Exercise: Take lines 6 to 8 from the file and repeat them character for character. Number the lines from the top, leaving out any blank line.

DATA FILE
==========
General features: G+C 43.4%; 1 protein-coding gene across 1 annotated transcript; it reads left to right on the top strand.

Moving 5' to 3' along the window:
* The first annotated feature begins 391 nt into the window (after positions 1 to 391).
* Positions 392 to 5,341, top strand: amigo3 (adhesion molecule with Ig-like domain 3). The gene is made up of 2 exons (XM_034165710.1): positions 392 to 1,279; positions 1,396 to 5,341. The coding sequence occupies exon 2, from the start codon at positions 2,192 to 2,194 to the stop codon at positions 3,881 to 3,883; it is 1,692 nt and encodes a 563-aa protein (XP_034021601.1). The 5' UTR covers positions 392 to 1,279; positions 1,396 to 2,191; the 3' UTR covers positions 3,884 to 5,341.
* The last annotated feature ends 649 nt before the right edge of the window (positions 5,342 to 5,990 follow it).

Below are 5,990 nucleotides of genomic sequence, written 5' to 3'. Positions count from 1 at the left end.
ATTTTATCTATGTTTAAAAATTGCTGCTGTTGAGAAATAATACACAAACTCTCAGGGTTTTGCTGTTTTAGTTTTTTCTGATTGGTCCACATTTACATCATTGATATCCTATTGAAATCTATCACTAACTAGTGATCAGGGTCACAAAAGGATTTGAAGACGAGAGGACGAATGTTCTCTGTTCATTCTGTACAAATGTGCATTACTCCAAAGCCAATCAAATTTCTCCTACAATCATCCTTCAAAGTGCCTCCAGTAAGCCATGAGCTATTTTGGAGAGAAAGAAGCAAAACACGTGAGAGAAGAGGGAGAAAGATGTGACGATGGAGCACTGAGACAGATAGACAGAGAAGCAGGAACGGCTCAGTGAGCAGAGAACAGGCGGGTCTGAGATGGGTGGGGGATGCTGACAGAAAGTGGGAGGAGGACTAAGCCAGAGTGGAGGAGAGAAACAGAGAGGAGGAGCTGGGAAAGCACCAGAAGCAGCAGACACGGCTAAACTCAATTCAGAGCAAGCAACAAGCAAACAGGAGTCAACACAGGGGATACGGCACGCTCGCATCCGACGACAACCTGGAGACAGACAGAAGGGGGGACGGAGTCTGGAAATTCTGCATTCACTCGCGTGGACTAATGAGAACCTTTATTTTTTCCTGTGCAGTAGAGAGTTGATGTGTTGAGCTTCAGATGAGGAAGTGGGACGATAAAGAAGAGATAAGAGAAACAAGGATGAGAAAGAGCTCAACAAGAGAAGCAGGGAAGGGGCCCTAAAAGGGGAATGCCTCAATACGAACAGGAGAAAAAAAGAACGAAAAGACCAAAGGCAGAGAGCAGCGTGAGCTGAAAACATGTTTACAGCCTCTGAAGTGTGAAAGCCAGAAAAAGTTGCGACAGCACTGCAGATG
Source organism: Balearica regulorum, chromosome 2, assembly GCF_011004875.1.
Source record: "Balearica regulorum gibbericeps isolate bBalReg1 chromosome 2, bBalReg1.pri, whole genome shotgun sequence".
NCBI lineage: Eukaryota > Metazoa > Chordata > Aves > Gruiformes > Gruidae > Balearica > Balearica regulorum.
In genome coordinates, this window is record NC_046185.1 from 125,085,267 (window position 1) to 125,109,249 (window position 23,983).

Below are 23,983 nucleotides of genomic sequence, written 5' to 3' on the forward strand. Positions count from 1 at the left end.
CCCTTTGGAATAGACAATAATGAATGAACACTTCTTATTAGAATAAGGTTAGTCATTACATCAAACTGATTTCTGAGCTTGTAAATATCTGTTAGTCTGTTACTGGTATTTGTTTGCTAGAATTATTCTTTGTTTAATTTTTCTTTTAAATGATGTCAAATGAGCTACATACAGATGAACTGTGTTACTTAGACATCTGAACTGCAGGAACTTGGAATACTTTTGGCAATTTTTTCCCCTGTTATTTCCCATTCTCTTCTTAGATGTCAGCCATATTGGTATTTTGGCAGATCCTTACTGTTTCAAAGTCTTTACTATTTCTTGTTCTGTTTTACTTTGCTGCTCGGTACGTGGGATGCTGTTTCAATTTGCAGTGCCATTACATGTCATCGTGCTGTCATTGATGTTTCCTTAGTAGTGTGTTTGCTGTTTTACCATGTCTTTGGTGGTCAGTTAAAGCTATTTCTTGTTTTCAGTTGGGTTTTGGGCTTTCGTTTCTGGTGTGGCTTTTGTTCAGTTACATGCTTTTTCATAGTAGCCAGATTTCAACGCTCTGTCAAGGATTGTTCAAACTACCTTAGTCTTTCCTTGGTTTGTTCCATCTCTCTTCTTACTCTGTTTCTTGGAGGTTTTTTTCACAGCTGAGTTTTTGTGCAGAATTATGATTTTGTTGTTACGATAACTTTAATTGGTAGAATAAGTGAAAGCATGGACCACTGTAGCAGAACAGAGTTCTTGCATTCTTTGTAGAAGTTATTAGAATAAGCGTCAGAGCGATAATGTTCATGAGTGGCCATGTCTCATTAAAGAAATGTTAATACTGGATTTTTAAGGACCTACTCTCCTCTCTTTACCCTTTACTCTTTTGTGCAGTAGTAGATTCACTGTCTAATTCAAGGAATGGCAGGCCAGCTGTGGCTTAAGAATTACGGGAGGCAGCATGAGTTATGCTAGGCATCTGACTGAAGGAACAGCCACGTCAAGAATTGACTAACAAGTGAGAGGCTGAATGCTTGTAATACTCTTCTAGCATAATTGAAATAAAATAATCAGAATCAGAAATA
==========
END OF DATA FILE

Below are 5,990 nucleotides of genomic sequence, written 5' to 3'. Positions count from 1 at the left end.
ATTTTATCTATGTTTAAAAATTGCTGCTGTTGAGAAATAATACACAAACTCTCAGGGTTTTGCTGTTTTAGTTTTTTCTGATTGGTCCACATTTACATCATTGATATCCTATTGAAATCTATCACTAACTAGTGATCAGGGTCACAAAAGGATTTGAAGACGAGAGGACGAATGTTCTCTGTTCATTCTGTACAAATGTGCATTACTCCAAAGCCAATCAAATTTCTCCTACAATCATCCTTCAAAGTGCCTCCAGTAAGCCATGAGCTATTTTGGAGAGAAAGAAGCAAAACACGTGAGAGAAGAGGGAGAAAGATGTGACGATGGAGCACTGAGACAGATAGACAGAGAAGCAGGAACGGCTCAGTGAGCAGAGAACAGGCGGGTCTGAGATGGGTGGGGGATGCTGACAGAAAGTGGGAGGAGGACTAAGCCAGAGTGGAGGAGAGAAACAGAGAGGAGGAGCTGGGAAAGCACCAGAAGCAGCAGACACGGCTAAACTCAATTCAGAGCAAGCAACAAGCAAACAGGAGTCAACACAGGGGATACGGCACGCTCGCATCCGACGACAACCTGGAGACAGACAGAAGGGGGGACGGAGTCTGGAAATTCTGCATTCACTCGCGTGGACTAATGAGAACCTTTATTTTTTCCTGTGCAGTAGAGAGTTGATGTGTTGAGCTTCAGATGAGGAAGTGGGACGATAAAGAAGAGATAAGAGAAACAAGGATGAGAAAGAGCTCAACAAGAGAAGCAGGGAAGGGGCCCTAAAAGGGGAATGCCTCAATACGAACAGGAGAAAAAAAGAACGAAAAGACCAAAGGCAGAGAGCAGCGTGAGCTGAAAACATGTTTACAGCCTCTGAAGTGTGAAAGCCAGAAAAAGTTGCGACAGCACTGCAGATG
Source organism: Balearica regulorum, chromosome 2, assembly GCF_011004875.1.